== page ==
Someone who looks like he was in the same fight Nora was in appears in the not so far away distance — a scrape on one severe cheekbone, minor cuts on his hands back and front, his forearms, which are visible where he's rolled the sleeves of his sweater up to his elbows. Oversized and deep green, the hem drags low past his hips to hand-me-down jeans worn at the knees, frayed hems at his heels catching beneath damp sneakers. It goes like this — Benjamin Foster walks past, catches sight of the dining room interior or maybe is just halted by the playing of a guitar, and reels himself back a couple of steps to look.

He pauses in indecision before peeling off his prior trajectory and headed in their direction, a nervous sort of hover to his steps that turns his 'beeline' into a more literal description, butterfly stalling and starting that is signified in the scuffing of his soles.

Amato's slow progress down his intended conversational path is halted by the approach of the young man. He too raises an eyebrow, but it's only when he glances from Benji back to Nora that he announces their insecure, proximal guest of sorts.

"I've no issue with you joining us," he says cordially, gesturing from the bench to the tray of muffins. "Though I don't have another cup, your welcome to a muffin." Not knowing the man's name, he can't do much else to inform Nora who it is, but he can get him close enough to make introductions easier, and hopefully get back on track with his questions.

Then again, from the look of Benji, he may very well be useful in the answering of them. "Don't tell me Jensen found something dangerous for you to do," he ponders aloud as he lifts the cup to his lips.

Fwoom. That's the comic book sound effect of rushing blood in the general face area, which always seems to just happen to Benji whenever people call him out, look him in the eye, address him impolitely, address him politely, more or less acknowledge that he is a walking living breathing person as opposed to part of the scenery. That, and being caught out on not introducing himself like a normal person. "Oh, thank you. Only if Nora doesn't mind," Benji dismisses, and his softly airy voice is unmistakably familiar to the blind girl.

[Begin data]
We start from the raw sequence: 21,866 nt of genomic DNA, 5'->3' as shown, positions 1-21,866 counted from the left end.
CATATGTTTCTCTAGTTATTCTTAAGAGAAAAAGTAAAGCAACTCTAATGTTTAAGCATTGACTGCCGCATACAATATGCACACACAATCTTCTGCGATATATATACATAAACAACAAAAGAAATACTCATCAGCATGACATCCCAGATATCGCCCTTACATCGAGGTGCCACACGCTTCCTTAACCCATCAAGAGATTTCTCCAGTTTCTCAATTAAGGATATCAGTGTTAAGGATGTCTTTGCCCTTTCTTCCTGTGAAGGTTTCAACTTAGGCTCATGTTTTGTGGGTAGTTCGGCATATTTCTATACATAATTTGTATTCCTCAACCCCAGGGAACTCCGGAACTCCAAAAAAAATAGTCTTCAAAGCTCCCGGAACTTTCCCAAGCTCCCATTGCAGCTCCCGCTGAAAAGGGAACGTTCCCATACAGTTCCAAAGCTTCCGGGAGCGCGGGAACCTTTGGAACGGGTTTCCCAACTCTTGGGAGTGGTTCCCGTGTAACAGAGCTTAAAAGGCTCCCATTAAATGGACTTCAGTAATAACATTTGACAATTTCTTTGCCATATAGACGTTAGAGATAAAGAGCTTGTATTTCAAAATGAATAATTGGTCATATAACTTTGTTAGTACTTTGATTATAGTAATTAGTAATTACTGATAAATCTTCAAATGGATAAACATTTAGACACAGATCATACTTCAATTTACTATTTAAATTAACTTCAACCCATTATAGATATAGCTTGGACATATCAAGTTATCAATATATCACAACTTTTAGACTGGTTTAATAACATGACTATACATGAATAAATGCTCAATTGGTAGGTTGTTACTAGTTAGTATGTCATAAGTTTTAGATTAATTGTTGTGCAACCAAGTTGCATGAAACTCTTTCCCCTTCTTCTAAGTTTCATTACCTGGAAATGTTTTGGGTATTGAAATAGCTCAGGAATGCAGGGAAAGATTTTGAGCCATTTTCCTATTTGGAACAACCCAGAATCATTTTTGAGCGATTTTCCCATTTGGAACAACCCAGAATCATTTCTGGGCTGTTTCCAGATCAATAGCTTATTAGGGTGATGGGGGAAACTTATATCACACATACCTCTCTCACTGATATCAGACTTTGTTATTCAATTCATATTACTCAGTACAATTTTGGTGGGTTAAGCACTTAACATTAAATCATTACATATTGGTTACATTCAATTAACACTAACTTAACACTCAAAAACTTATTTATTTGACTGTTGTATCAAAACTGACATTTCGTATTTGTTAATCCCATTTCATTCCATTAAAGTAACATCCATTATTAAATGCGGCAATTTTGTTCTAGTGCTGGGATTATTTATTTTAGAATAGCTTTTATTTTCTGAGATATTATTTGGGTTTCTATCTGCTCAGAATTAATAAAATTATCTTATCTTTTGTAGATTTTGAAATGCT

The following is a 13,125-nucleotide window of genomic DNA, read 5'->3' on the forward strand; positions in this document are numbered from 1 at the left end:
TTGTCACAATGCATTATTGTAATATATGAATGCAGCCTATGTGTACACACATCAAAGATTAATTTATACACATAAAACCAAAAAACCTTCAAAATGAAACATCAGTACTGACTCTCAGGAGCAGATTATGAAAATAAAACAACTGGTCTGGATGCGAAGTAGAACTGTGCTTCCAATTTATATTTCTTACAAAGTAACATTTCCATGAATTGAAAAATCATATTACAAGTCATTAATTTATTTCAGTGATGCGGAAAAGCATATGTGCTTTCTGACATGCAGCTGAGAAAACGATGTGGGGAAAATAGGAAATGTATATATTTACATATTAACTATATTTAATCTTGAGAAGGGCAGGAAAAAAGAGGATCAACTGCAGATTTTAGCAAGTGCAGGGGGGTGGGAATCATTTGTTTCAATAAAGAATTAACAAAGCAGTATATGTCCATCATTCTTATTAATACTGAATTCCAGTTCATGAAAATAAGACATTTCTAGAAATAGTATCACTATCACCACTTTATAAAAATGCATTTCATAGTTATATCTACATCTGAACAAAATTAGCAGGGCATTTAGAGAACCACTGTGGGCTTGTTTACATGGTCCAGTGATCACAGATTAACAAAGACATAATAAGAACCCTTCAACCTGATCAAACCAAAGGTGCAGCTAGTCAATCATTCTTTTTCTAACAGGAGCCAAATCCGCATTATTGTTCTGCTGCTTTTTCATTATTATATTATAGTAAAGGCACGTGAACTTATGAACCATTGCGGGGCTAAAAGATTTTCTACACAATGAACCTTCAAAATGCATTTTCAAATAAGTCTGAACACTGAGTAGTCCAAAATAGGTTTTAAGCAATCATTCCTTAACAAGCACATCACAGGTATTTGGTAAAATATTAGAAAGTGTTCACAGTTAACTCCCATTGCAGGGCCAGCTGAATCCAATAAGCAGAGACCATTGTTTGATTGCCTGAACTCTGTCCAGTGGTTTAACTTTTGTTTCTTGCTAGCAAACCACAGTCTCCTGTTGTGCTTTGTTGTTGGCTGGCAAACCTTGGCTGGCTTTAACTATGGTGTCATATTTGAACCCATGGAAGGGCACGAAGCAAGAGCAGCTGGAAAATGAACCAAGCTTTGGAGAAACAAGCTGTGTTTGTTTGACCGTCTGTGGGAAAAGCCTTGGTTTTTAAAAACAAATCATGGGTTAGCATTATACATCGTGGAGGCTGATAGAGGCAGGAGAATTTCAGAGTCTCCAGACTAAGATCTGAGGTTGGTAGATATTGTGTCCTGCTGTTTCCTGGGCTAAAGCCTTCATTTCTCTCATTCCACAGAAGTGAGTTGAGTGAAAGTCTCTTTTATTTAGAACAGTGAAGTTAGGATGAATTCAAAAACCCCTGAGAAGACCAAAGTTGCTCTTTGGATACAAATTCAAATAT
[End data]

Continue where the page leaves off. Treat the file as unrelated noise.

"My name's Benji." As if that wasn't the case, but this is for Amato's benefit. He approaches to navigate the bench on Nora's side of the table, coming to straddle it a polite distance away. And takes a muffin. Hell. Live dangerously.

A little of the tension lessens in Nora's posture, and she smiles up at that familiar voice. "Of course I don't mind," she says, more warmth than politeness tingeing her words. "Benji, this is Amato. He helps take care of the animals," she murmurs politely, bringing the cup to her lips for another sip before her hand reaches out for the muffin she knows is somewhere on the table — after a few tentative taps her fingers come down on it, the other hand carefully moving to set the tea cup down closer to where Benji sits than directly in front of herself. Perhaps to share. Fingers pinch a bit of the muffin off and bring the tiny bite to her lips, careful not to get crumbs anywhere.

Amato isn't at all surprised that, when Benji introduces himself, it is without the common western offering of a handshake. In company such as this, with so many forced to be careful of their skin-to-skin contact, such would-be-innocent gestures of politeness are easily waived in favor of privacy and safety.

He nods at the introductions, and smiles to Nora when she fills in his own name. "I was just telling Nora that I have not always done such work," he says, enveloping Benji into the conversation, counting himself lucky that he has foregone his usual alias in favor of his real name - too many Benjamins on one island might have proven confusing.

His eyes narrow at Benji's similar wounds once he's settled, and Amato can't help but look between the two. "The pair of you have been to the infirmary, yes? Infection, when one is this far removed from civilization, is nothing to be trifled with."

There is no glance to share with Nora, but that doesn't stop Benji's clear blues from flicking a look to her profile before looking down at the baked good in his hands, tearning off a piece to bite and swallow as he shrugs. Somehow, he manages to make the gesture less dismissive or uncaring, more apologetic. "We weren't on the island, but I know my way around wounds," he says, and then offers a half smile. "Small ones, anyway. What sort of animals do you care for, sir?"